The researchers first calculated the crude rates, or the total number of people with heart failure each year divided by the total population.
Areas with older populations were expected to have higher crude rates, because heart disease incidence generally increases with age.
With this in mind, the researchers then calculated the standardised rate of heart failure, which takes into account differences between populations that may affect people's chances of developing the disease.
To take into account and adjust for these differences, the researchers made sure they collected:
Out of the sample, 93,074 people were diagnosed with heart failure: 45,647 women and 47,427 men.
The researchers reported the following results:
The researchers stated: "Despite a moderate decline in standardised incidence of heart failure, the burden of heart failure in the UK is increasing, and is now similar to the 4 most common causes of cancer combined."
As the researchers also looked at other factors that influence heart failure rate, they commented: "The observed socioeconomic disparities in the disease incidence and age at onset within the same nation point to a potentially preventable nature of heart failure that still needs to be tackled."
This study had some definite strengths.
As ever, there are some limitations. While electronic health records record some things well, underreporting of disease diagnosis is common and can vary between GP practices and hospitals.
The researchers reported it was very difficult to find all types of heart failure in the health records, meaning some types – perhaps the more common – were frequently reported, while the rarer types less so.
The reliability of electronic health records has been studied a lot, and despite some underreporting being present, you can expect an average of 89% to 92% completeness.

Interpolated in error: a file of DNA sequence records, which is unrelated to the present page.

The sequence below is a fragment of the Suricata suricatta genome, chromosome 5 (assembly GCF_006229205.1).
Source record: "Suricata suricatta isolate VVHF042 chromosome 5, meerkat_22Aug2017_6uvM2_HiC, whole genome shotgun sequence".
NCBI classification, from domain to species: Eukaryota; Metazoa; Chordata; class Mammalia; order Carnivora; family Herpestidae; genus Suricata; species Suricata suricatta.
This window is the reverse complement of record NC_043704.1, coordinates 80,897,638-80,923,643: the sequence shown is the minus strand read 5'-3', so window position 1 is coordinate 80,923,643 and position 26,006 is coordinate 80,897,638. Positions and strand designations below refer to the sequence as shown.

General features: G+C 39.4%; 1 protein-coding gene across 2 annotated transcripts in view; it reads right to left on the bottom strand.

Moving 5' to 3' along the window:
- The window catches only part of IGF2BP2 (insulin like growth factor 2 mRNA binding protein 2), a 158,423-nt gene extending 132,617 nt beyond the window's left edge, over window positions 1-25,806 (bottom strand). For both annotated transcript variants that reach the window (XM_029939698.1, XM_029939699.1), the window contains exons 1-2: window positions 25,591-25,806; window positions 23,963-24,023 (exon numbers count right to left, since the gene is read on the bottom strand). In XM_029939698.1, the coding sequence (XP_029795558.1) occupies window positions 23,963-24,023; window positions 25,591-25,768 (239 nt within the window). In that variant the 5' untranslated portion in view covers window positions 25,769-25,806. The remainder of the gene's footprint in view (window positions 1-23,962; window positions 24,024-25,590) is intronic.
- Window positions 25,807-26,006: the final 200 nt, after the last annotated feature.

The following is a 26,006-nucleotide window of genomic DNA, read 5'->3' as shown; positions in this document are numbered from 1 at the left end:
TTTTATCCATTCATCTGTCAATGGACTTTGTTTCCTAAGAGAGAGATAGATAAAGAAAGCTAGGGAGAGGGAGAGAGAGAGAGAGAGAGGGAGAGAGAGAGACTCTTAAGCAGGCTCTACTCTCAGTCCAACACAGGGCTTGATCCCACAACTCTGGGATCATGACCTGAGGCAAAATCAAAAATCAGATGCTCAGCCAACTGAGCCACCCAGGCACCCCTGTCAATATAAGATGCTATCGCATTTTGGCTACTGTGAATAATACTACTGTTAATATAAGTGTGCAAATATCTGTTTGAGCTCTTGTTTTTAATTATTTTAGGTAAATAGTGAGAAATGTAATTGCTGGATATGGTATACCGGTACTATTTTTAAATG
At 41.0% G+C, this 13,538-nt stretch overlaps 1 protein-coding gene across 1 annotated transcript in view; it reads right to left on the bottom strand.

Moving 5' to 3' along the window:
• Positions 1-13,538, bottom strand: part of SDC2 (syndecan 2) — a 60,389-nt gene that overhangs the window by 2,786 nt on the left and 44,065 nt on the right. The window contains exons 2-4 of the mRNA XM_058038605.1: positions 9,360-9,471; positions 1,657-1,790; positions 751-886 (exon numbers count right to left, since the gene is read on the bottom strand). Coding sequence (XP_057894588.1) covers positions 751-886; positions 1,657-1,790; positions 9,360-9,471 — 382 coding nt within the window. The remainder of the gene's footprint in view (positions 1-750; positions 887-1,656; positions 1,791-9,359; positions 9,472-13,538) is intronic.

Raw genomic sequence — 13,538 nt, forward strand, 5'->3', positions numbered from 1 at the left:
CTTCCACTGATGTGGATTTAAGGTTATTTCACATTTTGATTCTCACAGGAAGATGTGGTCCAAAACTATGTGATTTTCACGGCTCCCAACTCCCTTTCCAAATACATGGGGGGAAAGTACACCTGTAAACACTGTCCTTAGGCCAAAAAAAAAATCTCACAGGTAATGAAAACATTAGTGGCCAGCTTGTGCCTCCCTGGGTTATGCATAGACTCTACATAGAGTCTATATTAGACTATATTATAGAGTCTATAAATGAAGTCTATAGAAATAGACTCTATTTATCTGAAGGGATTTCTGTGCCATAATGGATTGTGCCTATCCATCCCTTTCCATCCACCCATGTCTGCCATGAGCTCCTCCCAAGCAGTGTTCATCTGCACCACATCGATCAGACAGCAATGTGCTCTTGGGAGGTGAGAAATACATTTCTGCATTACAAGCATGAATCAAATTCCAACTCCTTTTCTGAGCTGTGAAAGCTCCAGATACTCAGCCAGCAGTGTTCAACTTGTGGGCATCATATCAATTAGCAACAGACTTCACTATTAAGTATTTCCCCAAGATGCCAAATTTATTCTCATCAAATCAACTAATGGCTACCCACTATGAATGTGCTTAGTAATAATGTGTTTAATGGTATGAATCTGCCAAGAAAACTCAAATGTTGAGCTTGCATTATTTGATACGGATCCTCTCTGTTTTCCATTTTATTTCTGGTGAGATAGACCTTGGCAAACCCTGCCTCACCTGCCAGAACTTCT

This study has implications for deciding appropriate levels of healthcare to support the growing number of people who have heart failure – and prevent new cases.
Although the decline in standardised heart failure incidence suggests heart failure prevention has improved, the researchers think this could be down to changes to the environment, public health measures, and improvements in clinical care and treatments.
Despite this, overall numbers of new cases of heart failure in the UK are rising, meaning there's more pressure on the health service.
This study shows there are differences in heart failure rates depending on people's age and how deprived they are. This means it's possible for future public health efforts to target certain at-risk groups.
You can lower your risk of heart failure by making healthy changes to your lifestyle, such as taking regular exercise, stopping smoking, and eating a healthy diet to stay a healthy weight.
If you're experiencing symptoms of heart failure, such as persistent breathlessness and feeling very tired after physical activity, you should see your GP.